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Hiring and Firing Costs, Adverse Selection and Long-term Unemployment

Author

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  • Kugler, Adriana

    () (Georgetown University)

  • Saint-Paul, Gilles

    () (Paris School of Economics)

Abstract

In this paper, we present a matching model with adverse selection that explains why flows into and out of unemployment are much lower in Europe compared to North America, while employment-to-employment flows are similar in the two continents. In the model, firms use discretion in terms of whom to fire and, thus, low quality workers are more likely to be dismissed than high quality workers. Moreover, as hiring and firing costs increase, firms find it more costly to hire a bad worker and, thus, they prefer to hire out of the pool of employed job seekers rather than out of the pool of the unemployed, who are more likely to turn out to be `lemons’. We use microdata for Spain and the U.S. and find that the ratio of the job finding probability of the unemployed to the job finding probability of employed job seekers was smaller in Spain than in the U.S.. Furthermore, using U.S. data, we find that the discrimination of the unemployed increased over the 1980’s in those states that raised firing costs by introducing exceptions to the employment-at-will doctrine.

Suggested Citation

  • Kugler, Adriana & Saint-Paul, Gilles, 2000. "Hiring and Firing Costs, Adverse Selection and Long-term Unemployment," IZA Discussion Papers 134, Institute for the Study of Labor (IZA).
  • Handle: RePEc:iza:izadps:dp134
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    References listed on IDEAS

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    Citations

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    Cited by:

    1. Schwarze, Johannes, 2000. "Using Panel Data on Income Satisfaction to Estimate the Equivalence Scale Elasticity," IZA Discussion Papers 224, Institute for the Study of Labor (IZA).
    2. Guerrazzi, Marco, 2016. "Wage and employment determination in a dynamic insider-outsider model," MPRA Paper 74759, University Library of Munich, Germany.
    3. Boeri, Tito & Jimeno, Juan F., 2005. "The effects of employment protection: Learning from variable enforcement," European Economic Review, Elsevier, vol. 49(8), pages 2057-2077, November.
    4. Dennis Wesselbaum, 2014. "Firing tax vs severance payments – an unequal comparison," Journal of Economic Studies, Emerald Group Publishing, vol. 41(5), pages 721-736, September.
    5. Chen Liang & Yili Hong & Bin Gu, 2017. "Home Bias in Global Employment," Working Papers 17-06, NET Institute.
    6. Agell, Jonas & Bennmarker, Helge, 2002. "Wage Policy and Endogenous Wage Rigidity: A Representative View from the Inside," Research Papers in Economics 2002:12, Stockholm University, Department of Economics.
    7. Grund, Christian, 2000. "Wages as Risk Compensation in Germany," IZA Discussion Papers 221, Institute for the Study of Labor (IZA).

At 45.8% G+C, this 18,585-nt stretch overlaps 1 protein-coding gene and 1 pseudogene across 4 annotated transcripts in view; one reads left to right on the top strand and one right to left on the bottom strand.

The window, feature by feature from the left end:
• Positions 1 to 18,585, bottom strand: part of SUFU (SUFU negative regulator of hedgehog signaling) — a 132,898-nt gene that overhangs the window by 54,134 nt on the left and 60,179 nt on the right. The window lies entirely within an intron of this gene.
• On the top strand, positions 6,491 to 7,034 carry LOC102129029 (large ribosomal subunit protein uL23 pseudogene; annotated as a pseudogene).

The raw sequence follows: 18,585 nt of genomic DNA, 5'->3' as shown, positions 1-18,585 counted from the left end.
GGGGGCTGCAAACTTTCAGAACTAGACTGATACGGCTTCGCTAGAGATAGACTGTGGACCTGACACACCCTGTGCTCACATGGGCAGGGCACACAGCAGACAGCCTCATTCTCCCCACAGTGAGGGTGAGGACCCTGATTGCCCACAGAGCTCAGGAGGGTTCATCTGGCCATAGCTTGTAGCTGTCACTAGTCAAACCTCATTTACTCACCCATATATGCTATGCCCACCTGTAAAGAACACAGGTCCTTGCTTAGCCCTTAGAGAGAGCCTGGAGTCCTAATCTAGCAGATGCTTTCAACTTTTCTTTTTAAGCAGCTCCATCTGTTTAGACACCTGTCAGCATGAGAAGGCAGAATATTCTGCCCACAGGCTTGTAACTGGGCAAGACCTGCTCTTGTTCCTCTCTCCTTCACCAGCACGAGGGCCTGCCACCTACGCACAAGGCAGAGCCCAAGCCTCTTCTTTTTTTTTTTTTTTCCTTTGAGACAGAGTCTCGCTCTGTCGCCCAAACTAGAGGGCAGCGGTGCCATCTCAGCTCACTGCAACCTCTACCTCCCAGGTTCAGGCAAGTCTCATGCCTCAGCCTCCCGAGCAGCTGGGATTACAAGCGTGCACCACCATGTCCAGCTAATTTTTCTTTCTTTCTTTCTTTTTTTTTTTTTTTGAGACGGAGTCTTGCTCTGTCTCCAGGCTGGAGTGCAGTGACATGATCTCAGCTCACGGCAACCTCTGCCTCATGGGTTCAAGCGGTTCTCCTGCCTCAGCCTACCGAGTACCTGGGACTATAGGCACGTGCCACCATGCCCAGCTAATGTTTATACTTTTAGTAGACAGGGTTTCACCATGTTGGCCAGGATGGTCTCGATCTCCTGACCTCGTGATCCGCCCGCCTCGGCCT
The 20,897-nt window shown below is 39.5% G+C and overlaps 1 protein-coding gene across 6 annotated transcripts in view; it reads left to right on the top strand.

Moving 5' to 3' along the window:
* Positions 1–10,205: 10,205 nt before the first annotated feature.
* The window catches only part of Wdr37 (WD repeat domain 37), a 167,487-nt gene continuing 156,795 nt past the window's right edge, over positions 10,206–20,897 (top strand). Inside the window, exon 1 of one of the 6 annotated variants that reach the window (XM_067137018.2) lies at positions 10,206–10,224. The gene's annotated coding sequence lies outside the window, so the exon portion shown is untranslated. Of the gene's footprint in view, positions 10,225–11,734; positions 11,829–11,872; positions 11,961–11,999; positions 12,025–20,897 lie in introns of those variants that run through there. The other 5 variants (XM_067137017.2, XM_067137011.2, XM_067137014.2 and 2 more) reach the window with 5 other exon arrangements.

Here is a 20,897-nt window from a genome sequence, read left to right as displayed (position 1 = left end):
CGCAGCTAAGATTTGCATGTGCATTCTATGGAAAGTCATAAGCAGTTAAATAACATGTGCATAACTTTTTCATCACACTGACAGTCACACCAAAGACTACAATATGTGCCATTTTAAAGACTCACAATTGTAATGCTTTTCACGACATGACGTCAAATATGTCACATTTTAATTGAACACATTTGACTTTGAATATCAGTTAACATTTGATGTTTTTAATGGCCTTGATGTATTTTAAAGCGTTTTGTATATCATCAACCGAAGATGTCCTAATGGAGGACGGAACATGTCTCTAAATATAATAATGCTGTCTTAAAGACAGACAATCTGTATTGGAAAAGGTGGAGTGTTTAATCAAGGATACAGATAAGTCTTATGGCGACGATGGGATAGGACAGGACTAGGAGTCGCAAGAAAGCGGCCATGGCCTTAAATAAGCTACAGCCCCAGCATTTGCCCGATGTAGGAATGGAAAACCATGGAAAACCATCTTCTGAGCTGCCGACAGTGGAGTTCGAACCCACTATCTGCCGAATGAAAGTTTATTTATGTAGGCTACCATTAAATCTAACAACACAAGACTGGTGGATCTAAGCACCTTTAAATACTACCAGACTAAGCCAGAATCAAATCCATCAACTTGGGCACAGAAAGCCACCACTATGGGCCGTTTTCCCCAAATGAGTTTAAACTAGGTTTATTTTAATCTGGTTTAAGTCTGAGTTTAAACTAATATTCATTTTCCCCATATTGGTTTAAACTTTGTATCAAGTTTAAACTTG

8. Wesselbaum, Dennis, 2009. "Firing costs in a New Keynesian model with endogenous separations," Kiel Working Papers 1550, Kiel Institute for the World Economy (IfW).
    9. Ahrens, Steffen & Wesselbaum, Dennis, 2009. "On the introduction of firing costs," Kiel Working Papers 1559, Kiel Institute for the World Economy (IfW).
    10. Burgess, Simon & Turon, Hélène, 2010. "Worker flows, job flows and unemployment in a matching model," European Economic Review, Elsevier, vol. 54(3), pages 393-408, April.
    11. Andrea De Michelis, 2004. "Sand in the wheels of the labor market: the effect of firing costs on employment," International Finance Discussion Papers 796, Board of Governors of the Federal Reserve System (U.S.).
    12. Leonor Modesto, 2008. "Unions, Firing Costs, and Unemployment," LABOUR, CEIS, vol. 22(3), pages 509-546, September.
    13. repec:sgh:gosnar:y:2017:i:3:p:29-53 is not listed on IDEAS
    14. Pekka Ilmakunnas & Mika Maliranta, 2004. "Hiring from unemployment and separation to unemployment," Applied Economics Letters, Taylor & Francis Journals, vol. 11(2), pages 91-95.

    More about this item

    Keywords

    Adverse selection; turnover costs; unemployment; worker flows; matching models; discrimination;

    JEL classification:

    • E24 - Macroeconomics and Monetary Economics - - Consumption, Saving, Production, Employment, and Investment - - - Employment; Unemployment; Wages; Intergenerational Income Distribution; Aggregate Human Capital; Aggregate Labor Productivity
    • J41 - Labor and Demographic Economics - - Particular Labor Markets - - - Labor Contracts
    • J63 - Labor and Demographic Economics - - Mobility, Unemployment, Vacancies, and Immigrant Workers - - - Turnover; Vacancies; Layoffs
    • J64 - Labor and Demographic Economics - - Mobility, Unemployment, Vacancies, and Immigrant Workers - - - Unemployment: Models, Duration, Incidence, and Job Search
    • J65 - Labor and Demographic Economics - - Mobility, Unemployment, Vacancies, and Immigrant Workers - - - Unemployment Insurance; Severance Pay; Plant Closings
    • J71 - Labor and Demographic Economics - - Labor Discrimination - - - Hiring and Firing

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